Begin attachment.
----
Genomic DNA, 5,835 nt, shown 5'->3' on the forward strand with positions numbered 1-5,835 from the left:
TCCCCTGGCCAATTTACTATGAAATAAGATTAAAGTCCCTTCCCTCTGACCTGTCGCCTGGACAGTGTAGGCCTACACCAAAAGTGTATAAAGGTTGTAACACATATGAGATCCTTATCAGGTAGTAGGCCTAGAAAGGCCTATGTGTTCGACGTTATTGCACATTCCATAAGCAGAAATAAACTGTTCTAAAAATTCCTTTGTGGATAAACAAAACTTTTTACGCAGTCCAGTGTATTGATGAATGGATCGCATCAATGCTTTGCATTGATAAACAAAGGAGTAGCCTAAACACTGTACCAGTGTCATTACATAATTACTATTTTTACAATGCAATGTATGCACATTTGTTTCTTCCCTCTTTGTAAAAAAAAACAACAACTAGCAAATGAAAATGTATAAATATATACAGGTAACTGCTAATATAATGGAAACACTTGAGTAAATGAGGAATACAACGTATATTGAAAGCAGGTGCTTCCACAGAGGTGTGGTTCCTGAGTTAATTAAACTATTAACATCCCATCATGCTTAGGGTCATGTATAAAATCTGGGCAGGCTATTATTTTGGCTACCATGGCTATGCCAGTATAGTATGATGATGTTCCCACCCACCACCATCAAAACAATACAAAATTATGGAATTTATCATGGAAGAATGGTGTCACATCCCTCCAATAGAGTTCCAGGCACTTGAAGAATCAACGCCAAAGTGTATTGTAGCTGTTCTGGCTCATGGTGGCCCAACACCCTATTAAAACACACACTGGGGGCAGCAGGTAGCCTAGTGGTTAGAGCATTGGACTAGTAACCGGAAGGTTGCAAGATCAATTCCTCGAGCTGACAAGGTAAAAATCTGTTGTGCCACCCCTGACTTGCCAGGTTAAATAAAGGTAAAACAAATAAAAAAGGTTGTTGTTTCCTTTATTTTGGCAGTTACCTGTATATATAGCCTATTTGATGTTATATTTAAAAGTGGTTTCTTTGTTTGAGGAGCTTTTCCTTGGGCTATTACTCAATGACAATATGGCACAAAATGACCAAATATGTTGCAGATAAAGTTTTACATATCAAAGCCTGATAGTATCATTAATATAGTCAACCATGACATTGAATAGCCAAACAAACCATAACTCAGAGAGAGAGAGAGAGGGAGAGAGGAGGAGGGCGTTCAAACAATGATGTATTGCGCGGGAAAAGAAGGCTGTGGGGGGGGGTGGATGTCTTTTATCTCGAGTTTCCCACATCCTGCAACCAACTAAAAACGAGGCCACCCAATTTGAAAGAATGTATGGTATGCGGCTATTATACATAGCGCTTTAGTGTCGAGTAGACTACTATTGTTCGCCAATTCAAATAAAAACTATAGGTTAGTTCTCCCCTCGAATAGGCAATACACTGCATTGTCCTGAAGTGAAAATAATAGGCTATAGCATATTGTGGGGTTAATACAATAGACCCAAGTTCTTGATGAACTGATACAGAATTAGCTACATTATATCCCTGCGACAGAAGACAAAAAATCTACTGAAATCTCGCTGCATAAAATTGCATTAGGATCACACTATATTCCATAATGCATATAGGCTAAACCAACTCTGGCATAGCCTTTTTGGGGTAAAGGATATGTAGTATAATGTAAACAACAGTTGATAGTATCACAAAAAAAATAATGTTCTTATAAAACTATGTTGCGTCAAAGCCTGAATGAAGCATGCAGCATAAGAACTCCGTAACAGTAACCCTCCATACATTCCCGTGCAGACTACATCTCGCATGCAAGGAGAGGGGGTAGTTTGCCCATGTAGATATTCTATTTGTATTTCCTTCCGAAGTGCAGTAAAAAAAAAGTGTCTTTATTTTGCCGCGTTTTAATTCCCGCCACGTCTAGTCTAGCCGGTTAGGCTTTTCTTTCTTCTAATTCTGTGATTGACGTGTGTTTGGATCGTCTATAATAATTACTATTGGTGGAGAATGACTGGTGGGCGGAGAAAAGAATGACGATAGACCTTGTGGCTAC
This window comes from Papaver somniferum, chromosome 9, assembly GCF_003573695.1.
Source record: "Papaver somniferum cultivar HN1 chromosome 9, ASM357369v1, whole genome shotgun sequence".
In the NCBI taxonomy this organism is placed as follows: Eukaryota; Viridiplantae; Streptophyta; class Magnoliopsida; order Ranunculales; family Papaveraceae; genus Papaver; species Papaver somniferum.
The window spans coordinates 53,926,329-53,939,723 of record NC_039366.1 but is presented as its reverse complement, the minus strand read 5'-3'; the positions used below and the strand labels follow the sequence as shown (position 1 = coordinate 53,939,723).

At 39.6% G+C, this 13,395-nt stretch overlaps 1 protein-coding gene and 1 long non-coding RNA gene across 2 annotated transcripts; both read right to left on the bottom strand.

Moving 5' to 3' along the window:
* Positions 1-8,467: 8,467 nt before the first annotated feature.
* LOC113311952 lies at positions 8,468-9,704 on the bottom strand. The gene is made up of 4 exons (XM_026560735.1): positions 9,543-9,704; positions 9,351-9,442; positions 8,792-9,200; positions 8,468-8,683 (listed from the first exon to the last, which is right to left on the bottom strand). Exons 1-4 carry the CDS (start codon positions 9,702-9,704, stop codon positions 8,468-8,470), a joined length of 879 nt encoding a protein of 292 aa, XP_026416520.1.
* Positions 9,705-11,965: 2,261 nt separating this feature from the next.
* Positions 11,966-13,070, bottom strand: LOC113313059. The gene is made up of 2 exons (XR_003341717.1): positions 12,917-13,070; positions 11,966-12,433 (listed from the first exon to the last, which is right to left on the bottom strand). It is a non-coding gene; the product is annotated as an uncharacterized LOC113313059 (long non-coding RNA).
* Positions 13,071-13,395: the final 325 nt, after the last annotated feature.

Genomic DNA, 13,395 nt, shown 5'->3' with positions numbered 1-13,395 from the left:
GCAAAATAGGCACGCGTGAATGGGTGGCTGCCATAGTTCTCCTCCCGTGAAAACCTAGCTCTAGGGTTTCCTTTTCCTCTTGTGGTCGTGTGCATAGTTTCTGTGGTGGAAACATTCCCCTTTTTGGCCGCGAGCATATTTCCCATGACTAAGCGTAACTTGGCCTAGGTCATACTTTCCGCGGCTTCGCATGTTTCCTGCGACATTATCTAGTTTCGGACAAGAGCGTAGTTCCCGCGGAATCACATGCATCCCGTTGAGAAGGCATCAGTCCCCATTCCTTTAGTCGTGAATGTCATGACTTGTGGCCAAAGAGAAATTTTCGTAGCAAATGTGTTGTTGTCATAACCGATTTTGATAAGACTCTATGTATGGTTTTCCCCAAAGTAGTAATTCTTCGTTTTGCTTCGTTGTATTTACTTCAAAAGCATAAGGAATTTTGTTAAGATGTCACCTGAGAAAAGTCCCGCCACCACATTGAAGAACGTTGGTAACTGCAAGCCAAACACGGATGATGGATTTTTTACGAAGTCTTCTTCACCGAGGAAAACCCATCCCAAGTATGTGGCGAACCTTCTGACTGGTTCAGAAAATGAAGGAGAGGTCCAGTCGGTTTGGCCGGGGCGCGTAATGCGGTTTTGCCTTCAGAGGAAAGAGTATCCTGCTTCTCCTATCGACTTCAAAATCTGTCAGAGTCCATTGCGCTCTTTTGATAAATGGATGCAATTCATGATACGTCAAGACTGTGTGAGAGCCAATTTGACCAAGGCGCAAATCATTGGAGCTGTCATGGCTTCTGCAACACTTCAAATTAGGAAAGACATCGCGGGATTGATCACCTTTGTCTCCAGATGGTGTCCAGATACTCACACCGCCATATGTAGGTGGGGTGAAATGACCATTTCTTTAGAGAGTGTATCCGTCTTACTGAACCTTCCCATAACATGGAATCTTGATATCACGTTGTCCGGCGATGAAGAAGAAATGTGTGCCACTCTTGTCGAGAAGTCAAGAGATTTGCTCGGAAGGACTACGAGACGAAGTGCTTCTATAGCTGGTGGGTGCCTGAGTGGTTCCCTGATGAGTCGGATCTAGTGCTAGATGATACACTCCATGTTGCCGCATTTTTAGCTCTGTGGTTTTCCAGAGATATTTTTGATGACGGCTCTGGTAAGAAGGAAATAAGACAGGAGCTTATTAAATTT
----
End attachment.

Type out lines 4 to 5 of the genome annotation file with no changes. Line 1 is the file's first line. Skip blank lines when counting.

Source record: "Papaver somniferum cultivar HN1 chromosome 9, ASM357369v1, whole genome shotgun sequence".
In the NCBI taxonomy this organism is placed as follows: Eukaryota; Viridiplantae; Streptophyta; class Magnoliopsida; order Ranunculales; family Papaveraceae; genus Papaver; species Papaver somniferum.